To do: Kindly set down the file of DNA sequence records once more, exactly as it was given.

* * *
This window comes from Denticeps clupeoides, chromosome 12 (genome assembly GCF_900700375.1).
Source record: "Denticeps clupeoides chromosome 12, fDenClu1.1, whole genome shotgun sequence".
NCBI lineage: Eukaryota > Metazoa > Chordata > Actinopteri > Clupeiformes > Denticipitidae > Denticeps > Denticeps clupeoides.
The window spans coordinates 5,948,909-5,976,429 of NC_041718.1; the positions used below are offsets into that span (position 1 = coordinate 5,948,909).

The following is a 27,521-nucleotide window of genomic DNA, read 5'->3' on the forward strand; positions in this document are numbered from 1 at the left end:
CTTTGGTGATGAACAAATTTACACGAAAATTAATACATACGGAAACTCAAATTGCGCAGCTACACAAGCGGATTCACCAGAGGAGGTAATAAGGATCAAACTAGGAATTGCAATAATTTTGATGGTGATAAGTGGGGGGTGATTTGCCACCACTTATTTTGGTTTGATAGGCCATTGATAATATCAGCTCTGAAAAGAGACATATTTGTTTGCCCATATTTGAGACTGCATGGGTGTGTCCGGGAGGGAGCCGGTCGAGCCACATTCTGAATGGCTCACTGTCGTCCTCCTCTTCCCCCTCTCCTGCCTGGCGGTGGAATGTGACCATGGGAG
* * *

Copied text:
This window comes from Denticeps clupeoides, chromosome 12 (genome assembly GCF_900700375.1).
Source record: "Denticeps clupeoides chromosome 12, fDenClu1.1, whole genome shotgun sequence".
NCBI lineage: Eukaryota > Metazoa > Chordata > Actinopteri > Clupeiformes > Denticipitidae > Denticeps > Denticeps clupeoides.
The window spans coordinates 5,948,909-5,976,429 of NC_041718.1; the positions used below are offsets into that span (position 1 = coordinate 5,948,909).

The following is a 27,521-nucleotide window of genomic DNA, read 5'->3' on the forward strand; positions in this document are numbered from 1 at the left end:
CTTTGGTGATGAACAAATTTACACGAAAATTAATACATACGGAAACTCAAATTGCGCAGCTACACAAGCGGATTCACCAGAGGAGGTAATAAGGATCAAACTAGGAATTGCAATAATTTTGATGGTGATAAGTGGGGGGTGATTTGCCACCACTTATTTTGGTTTGATAGGCCATTGATAATATCAGCTCTGAAAAGAGACATATTTGTTTGCCCATATTTGAGACTGCATGGGTGTGTCCGGGAGGGAGCCGGTCGAGCCACATTCTGAATGGCTCACTGTCGTCCTCCTCTTCCCCCTCTCCTGCCTGGCGGTGGAATGTGACCATGGGAG